An essential first step in transactional analysis treatment is to establish a “contract” with the client’s Adult. This may be accomplished quickly or require several sessions, depending on how upset the client is and how willing he or she is to use his or her Adult to determine, with the therapist, what the goals of treatment can be rather than maintain unrealistic magical expectations that can never be met. Sooner or later, it is important for therapist and client to spell out what both seek to achieve, and how they intend to go about it.( In what follows I will use the pronoun “she” for therapist or counselor, and “he” for client.)
What I call a person’s “character type” is based on his preferred ego state. Roughly, I distinguish between two types of individuals, with subdivisions for each: namely Type I, or “Undersure”, and Type II, or “Oversure”.
Type I tends to want help and guidance even in situations where he is clearly able to decide for himself. Thus, he tends to function a great deal in the Adapted and/or Rebellious Child ego state.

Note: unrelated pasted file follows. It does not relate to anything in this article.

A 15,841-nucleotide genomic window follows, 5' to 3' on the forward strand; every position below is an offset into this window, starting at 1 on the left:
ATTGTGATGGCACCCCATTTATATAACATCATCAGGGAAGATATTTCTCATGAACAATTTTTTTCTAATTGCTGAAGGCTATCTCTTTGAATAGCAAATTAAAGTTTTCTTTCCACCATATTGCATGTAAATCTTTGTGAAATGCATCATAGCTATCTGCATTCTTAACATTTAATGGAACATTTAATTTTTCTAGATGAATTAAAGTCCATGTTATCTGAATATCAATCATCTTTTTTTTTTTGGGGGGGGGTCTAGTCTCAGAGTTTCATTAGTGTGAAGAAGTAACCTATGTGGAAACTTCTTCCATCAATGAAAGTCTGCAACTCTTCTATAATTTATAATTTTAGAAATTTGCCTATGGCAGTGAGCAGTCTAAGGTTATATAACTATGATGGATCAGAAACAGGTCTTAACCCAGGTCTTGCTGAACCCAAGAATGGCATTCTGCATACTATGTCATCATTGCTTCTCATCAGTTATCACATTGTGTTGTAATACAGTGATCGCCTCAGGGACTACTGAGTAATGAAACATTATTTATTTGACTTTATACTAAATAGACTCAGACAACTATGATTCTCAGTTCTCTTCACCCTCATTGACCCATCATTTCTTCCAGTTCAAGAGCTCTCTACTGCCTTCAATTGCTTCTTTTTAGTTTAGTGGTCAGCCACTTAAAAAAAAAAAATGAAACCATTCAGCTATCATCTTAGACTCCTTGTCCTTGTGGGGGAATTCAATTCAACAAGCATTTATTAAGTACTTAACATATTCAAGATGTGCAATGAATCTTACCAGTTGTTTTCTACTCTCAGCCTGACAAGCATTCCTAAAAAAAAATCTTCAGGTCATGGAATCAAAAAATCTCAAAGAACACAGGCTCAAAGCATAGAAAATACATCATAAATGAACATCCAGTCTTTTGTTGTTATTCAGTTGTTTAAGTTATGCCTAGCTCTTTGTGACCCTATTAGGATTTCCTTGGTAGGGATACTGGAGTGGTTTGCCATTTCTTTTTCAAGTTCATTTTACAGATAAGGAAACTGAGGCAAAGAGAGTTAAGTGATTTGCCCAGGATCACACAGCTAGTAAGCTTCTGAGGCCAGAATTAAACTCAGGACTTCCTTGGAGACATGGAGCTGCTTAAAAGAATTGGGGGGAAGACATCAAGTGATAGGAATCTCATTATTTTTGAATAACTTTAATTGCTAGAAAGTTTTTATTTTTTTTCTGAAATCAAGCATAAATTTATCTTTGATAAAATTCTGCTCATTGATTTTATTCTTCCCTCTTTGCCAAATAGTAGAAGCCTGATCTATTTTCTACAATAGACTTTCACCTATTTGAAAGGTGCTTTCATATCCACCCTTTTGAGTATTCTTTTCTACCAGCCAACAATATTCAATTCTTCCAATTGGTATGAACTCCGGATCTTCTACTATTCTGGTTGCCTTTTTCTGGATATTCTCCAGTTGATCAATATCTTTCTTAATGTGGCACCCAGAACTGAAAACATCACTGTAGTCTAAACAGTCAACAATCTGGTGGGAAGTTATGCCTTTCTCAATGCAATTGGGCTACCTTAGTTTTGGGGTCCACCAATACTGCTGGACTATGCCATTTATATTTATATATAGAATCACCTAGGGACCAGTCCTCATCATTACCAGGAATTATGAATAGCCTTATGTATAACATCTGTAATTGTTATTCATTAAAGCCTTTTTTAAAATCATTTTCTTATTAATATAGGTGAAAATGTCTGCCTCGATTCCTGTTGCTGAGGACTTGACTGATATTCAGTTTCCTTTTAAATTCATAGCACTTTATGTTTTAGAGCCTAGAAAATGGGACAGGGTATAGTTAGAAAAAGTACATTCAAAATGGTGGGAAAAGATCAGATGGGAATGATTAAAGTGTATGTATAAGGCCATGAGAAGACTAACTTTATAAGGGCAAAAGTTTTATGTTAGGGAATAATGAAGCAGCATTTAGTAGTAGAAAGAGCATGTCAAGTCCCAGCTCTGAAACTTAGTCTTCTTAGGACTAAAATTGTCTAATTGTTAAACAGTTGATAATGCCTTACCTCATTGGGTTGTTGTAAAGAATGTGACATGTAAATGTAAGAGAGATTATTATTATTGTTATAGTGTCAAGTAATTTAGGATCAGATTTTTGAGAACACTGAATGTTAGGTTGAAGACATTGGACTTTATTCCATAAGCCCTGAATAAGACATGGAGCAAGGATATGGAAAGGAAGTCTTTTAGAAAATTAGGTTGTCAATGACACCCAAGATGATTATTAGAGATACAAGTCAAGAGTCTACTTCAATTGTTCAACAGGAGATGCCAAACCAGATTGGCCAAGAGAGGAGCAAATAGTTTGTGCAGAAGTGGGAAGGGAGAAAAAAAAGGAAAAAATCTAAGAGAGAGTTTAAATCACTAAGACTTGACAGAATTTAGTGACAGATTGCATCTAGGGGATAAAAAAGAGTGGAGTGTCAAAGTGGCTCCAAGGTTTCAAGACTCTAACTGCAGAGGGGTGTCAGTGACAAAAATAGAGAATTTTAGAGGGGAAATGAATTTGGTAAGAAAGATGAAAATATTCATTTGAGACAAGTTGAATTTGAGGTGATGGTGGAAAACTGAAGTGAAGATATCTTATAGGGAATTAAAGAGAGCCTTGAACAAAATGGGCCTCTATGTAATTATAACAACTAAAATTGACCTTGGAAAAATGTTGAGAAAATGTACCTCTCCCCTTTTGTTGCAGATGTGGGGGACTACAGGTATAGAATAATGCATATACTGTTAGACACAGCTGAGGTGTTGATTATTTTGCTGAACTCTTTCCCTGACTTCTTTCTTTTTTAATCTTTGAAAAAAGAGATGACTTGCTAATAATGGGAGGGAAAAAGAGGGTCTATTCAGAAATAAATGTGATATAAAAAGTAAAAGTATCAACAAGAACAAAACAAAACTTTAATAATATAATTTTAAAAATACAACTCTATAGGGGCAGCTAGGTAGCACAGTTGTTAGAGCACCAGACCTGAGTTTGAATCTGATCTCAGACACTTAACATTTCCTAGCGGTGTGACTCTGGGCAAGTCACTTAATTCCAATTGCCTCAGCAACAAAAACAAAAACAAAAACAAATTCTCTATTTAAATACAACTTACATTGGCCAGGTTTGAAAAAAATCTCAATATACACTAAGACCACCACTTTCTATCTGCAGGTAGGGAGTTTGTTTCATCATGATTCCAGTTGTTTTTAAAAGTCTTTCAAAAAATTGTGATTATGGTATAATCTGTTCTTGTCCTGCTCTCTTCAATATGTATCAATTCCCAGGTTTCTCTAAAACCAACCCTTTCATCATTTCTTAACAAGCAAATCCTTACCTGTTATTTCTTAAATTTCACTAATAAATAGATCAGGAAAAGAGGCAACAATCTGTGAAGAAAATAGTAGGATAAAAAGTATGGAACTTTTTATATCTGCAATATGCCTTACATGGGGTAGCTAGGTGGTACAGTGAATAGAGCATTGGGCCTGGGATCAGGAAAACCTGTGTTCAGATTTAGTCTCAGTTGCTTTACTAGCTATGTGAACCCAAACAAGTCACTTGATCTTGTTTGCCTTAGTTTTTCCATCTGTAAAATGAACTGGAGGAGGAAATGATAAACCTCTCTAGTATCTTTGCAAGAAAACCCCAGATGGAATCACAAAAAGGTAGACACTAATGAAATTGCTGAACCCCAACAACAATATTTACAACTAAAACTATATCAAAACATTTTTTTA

Type II spends more time in the Parent ego state than in Child, insisting on his values and/or view of the world, and giving advice either as a Rescuer” or Critical Parent.
The basic character type tends to get established in childhood, usually between the ages of 2 – 6.
Persons who develop a Type I character have usually experienced a good deal of domination from caretakers, either in a critical, or in a suffocating, “loving” manner. As a result, they learned that they were better off obeying, adapting and/or depending on the leadership or control of others than seeking to become independent. When they are assertive, it is likely to be in the form of rebellion.
Persons who develop a Type II character have had to take on much more responsibility, during childhood than was appropriate for their age (e.g., with sick or non-functioning parents) or they were pushed to excel and show off beyond their own intrinsic needs. They feel valuable only when “rescuing” or getting others to follow them.
Neither one of these character types is good or bad per se, unless the person lacks flexibility and rigidly tries to keep functioning most of the time in accordance with his type rather than allowing Adult assessment of a given situation and other people. Such individuals are functioning primarily according to type on a “third degree” level, which is pathological.